Build it and they will come. - Ray Kinsella
The busy ISB Bangkok MS/HS Library, May 2009
I was surprised by the number of comments from my last post - "The Essential Question." Obviously, the survival and form of school libraries is front and center on many people's minds.
First, thanks to all who commented (often at length with great thoughtfulness). If you have not read through what others wrote, take a few moments and do so.
For myself, the recommendations that Ann Krembs and I made in our initial report to the school brought home strongly just how interdependent library facilities, curriculum and methodology really are.
Not many years ago one could easily find recommended "numbers" for library facility planning: recommended square footage, size of collection, amount of seating, number of instructional areas, etc. But these numbers grow increasingly meaningless as entire schools commit to information and technology literacy skills taught in all classes, by all teachers. Or choose not to.
Let's face it, a school where text books, classroom book collections, and the "term paper" as the only means of student communication don't need much of a library. A small popular book collection and a word-processing lab with access to Google may actually be all that such a school needs. If the librarian and technology staff are viewed as not having knowledge that is sufficiently relevant to implementing and teaching IL/IT skills, the book room can be staffed by clerks and the techs can keep the e-mail server and student information system up and running from a small hidden office until those applications are outsourced.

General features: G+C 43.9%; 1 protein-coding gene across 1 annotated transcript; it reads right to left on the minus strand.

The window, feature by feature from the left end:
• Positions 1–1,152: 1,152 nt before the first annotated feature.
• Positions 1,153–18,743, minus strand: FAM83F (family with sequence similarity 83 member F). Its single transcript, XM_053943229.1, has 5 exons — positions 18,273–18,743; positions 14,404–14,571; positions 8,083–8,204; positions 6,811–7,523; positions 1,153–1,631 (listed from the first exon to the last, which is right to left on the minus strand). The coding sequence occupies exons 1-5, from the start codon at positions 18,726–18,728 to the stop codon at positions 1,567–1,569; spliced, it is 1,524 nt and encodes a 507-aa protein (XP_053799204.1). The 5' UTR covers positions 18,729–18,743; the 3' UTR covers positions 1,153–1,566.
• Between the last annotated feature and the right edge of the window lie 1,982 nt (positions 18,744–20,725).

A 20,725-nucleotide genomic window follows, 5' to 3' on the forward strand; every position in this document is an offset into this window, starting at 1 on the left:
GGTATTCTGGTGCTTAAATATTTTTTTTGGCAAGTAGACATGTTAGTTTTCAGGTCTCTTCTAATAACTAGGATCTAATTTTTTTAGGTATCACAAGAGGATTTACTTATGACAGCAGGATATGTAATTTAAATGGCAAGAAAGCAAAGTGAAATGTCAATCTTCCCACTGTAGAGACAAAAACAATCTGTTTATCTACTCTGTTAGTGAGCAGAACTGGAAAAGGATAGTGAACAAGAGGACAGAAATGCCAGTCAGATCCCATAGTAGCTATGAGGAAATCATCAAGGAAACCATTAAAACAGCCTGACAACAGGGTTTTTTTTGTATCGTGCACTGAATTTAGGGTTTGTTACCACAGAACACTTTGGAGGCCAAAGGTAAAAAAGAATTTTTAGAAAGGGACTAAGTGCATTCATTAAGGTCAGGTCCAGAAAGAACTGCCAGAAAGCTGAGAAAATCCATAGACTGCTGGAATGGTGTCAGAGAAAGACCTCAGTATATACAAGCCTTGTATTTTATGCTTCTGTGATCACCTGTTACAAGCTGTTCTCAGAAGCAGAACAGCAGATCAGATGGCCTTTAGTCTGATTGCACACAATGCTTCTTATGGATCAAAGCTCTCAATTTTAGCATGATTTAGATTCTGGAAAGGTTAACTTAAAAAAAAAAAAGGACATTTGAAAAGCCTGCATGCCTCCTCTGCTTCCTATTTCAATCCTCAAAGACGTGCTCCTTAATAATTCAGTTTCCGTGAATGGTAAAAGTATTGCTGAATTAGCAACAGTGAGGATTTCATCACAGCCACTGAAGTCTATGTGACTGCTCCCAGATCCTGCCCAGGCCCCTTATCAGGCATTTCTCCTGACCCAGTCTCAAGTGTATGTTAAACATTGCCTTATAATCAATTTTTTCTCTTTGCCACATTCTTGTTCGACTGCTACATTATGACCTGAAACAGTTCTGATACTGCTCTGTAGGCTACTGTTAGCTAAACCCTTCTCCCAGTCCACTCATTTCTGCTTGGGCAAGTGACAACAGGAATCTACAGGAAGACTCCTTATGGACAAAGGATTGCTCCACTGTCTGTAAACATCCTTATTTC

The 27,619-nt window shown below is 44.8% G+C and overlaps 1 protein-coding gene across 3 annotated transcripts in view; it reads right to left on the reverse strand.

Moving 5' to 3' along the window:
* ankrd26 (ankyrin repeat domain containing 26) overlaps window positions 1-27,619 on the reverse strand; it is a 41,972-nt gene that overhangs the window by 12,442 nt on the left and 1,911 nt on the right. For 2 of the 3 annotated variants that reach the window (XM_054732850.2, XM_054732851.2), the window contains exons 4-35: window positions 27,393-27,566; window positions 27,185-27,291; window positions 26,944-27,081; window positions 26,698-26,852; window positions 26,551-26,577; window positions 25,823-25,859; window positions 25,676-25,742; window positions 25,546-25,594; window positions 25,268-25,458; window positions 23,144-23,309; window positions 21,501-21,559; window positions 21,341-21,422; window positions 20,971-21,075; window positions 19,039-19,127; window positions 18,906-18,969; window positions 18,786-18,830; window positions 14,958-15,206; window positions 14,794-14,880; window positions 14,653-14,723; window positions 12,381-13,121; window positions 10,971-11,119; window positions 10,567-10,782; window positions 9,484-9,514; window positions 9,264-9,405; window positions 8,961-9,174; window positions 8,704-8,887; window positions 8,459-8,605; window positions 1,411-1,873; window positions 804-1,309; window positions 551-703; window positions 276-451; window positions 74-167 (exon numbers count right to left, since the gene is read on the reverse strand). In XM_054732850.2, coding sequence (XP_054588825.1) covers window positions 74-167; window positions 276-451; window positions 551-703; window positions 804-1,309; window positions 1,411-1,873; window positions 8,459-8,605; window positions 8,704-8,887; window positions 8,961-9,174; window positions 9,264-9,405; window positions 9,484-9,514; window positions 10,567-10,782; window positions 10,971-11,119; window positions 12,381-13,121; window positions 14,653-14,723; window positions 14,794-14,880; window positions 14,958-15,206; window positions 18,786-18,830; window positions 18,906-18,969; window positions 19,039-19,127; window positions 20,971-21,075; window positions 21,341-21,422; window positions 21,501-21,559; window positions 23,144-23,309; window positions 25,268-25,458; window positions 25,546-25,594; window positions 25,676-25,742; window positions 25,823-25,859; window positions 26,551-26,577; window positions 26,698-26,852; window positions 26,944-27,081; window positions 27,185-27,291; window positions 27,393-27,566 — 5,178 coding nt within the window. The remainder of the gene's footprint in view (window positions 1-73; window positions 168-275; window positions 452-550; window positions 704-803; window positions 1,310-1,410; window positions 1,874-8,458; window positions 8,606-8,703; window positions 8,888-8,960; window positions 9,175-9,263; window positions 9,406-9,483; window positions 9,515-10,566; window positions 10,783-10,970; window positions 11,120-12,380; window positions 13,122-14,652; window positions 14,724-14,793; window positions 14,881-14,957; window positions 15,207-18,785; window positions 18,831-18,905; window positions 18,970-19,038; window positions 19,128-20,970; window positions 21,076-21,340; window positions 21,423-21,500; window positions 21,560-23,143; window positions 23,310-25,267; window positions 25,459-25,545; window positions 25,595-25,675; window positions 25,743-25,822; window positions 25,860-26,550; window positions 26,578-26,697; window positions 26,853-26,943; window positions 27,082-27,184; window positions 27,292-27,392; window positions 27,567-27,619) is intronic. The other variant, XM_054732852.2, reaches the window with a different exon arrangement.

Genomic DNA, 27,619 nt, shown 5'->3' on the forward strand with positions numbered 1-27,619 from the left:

At the same time, if a school truly decides they want all their students to graduate having mastered a sophisticated set of IL/IT skills, having learned how to solve real problems creatively, and having experienced the power of global communications and collaboration, then a lack of resources - physical plant, equipment and human expertise will truly undercut this effort. Such an undertaking will require 1:1laptop programs, well-stocked print collections, productivity labs, a fast and powerful network, good online materials, and, of course, a crackerjack professional staff to support both staff and students.
I would have liked to have been able to consult some professional standards that would quickly satisfy administrators and architects. I would really like to have been able to confidently state a "Library of Dreams" philosophy: Build it and they will come.
But we're not talking mystical baseball fields in Iowa cornfields here. Modern library facilities, technology and professional staff come at a cost that must be weighed against other possible efforts made to educate kids. And competing visions of what an educated student looks like.
No sense building a baseball field if you are only going to play ping-pong.